Who in our family may


feel unloved


OR


feel ignored


OR


who is the one who I yelled at last night (Did I make up?)


OR


perhaps our family a fractured family with many needs . . .


OR


AM I A NEEDY PERSON IN MY OWN FAMILY ?


Am I the one who feels unloved?


then maybe we need to be brave enough to talk about it!






Am I the one who feels rejected?


then maybe we need to be brave enough to talk about it!






Am I the one who always picks up the mess in the house?


when no one else bothers?


then maybe we need to be brave enough to talk about it!














Think now about the needy around us, OUR needy. the ones in our neighborhood or workplace,


the ones in our town or area:


To help you picture them, come in your mind with me


on a quick visit to the Tutwiler Clinic in the past couple of weeks.






As an introduction,


(You may not be aware that 69% of those coming to our office have no insurance, no way of paying for their care.


Our ability to cover their care and still pay our staff comes from donations of people who are aware of the situation and give us Eucharist -


they send funds that allow us to be their heart, and their hands, and their voices


to give CARE-- to give Eucharist --


They help our patients experience the presence of God in their lives)






So come with me - here, I'll hold the door ---






So here is a lady who the staff didn't put in a treatment room, but in my ofc. She has on her Sunday outfit today. She came to bring me Eucharist - she is now in treatment for breast cancer and came to give me a thank-you hug for pushing her to get a mammogram in spite of her fright - and I was filled with the presence of God.


~~~~~~~~~~


Here is a new patient, a 20 yr old girl who has a deformed ring finger that's only an inch long, and there are only 2 big toes on her left foot -- She has no income, and is applying for disability. "I'm not going to get pregnant just so I can get on Medicaid," Her real problem? keratoconus -- her cornea is cone-shaped. She is legally blind. We did her physical,


gave her Eucharist by showing her how much we cared.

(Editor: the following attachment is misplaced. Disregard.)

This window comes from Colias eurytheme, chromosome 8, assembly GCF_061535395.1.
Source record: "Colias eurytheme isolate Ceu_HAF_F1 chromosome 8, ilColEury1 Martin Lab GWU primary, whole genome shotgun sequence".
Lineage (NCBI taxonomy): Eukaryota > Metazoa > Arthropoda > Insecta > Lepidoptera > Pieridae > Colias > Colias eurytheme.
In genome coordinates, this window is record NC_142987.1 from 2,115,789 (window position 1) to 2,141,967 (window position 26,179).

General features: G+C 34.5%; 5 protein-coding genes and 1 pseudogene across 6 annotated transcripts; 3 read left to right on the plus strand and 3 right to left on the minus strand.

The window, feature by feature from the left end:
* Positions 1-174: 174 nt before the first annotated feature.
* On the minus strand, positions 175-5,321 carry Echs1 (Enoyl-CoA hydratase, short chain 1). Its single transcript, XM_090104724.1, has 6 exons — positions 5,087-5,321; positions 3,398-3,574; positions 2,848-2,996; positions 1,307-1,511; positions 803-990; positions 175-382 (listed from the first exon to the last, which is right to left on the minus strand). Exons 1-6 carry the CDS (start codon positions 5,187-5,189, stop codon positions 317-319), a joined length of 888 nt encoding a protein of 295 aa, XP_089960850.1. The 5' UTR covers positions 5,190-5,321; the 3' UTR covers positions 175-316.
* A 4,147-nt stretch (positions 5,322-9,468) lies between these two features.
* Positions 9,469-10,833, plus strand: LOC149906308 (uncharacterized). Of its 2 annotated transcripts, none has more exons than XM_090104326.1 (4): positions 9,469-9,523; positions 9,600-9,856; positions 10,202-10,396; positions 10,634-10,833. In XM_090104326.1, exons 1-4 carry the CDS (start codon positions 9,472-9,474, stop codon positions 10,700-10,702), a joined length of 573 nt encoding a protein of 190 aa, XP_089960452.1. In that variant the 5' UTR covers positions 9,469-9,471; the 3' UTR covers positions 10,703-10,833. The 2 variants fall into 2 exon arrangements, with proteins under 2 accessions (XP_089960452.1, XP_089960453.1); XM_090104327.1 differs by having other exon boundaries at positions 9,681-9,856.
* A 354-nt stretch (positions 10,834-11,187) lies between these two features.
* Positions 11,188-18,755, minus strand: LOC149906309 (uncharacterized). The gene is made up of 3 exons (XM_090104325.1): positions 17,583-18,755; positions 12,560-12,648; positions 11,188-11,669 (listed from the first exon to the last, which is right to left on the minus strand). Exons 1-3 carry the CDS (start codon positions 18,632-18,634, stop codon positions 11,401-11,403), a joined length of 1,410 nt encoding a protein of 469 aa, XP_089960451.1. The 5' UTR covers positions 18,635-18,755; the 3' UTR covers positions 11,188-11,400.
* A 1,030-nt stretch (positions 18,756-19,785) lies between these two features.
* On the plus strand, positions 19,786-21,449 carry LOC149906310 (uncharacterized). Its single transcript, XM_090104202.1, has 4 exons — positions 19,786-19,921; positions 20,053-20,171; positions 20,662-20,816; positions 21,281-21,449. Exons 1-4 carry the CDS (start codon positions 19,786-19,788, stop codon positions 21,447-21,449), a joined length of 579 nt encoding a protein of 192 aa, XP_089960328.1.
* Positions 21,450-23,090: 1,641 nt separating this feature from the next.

~~~~~~~~~


Here is a 37 year old guy who repairs cars. I found him sitting on the treatment table in tears. What he needed was a long hug,


so I gave him Eucharist -


He loved his stepfather who had died; I listened, and he told me how much he appreciated my prayer visits to ICU


And he gave me Eucharist


~~~~~~~~~~


Here is a 47 yr old man, here to help with the cotton harvest He had shortness of breath, ankle swelling. We did a chest XR, it showed that his heart was 2 1/2 times normal size. We used some donation money, got an echocardiogram at the hospital - it showed his heart was pumping only 8% of the blood in his heart. It was working as well as a wet paper towel. I did an emergency hospital admission, cared for him in the hosp, used more donations and paid for all 8 of his new discharge meds -


and gave him Eucharist.


He said to me, "What if you hadn't been here?"


And he gave me Eucharist.
~~~~~~~~~


Here is a tall skinny guy with a cough...he feels too sick to work, so he has no income. Our chest XR showed pneumonia. He comes every day for IV antibiotics and for breathing treatments. He comes for care


And we give him Eucharist.


- and when he says he is feeling better now


he gives us Eucharist


~~~~~~~~~~


Now it's the end of the day, I'm sealing all the charts on the computer. While the computer gathers all the data, there's a little pause before the correct screen comes up. So I pray for that patient while I wait,
sending them Eucharist

Consider this:
We, baptized members of the Catholic Church,


are, all of us, the Body of Christ


And as members of that Body,


when we receive Holy Communion Jesus is within us.


It's like we should have a sanctuary lamp in front of us!


we speak Christ's words to others


we pray with our Abba, our Father


we use the actions of Jesus as a guide to our behavior


when we respond to the promptings of the Holy Spirit


So really, when we communicate with others,


when we do something for someone else,


WHEN WE SHOW WE CARE


we put them in contact with Jesus -


which is bringing them Eucharist.

I CHALLENGE YOU!

Find someone needy - care about them


care for them


WHAT KIND OF NOURISHMENT


DO THEY NEED?

Is it perhaps a hug?


A gift of our time?


the gift of listening to them?


of sitting with grandma so the sitter can have a break?


Is it a ride to the store or to that person's church?


Can we keep their kids for a couple of hours?

What do they really need that I can help with?


And I close with a prayer~


O God, place me where You want me to be


Challenge me to be aware of injustices.


Help me to right wrongs I see


Teach me to care,


and flood my heart and my soul with Your Divine Presence


that I may carry You to everyone who needs You. amen.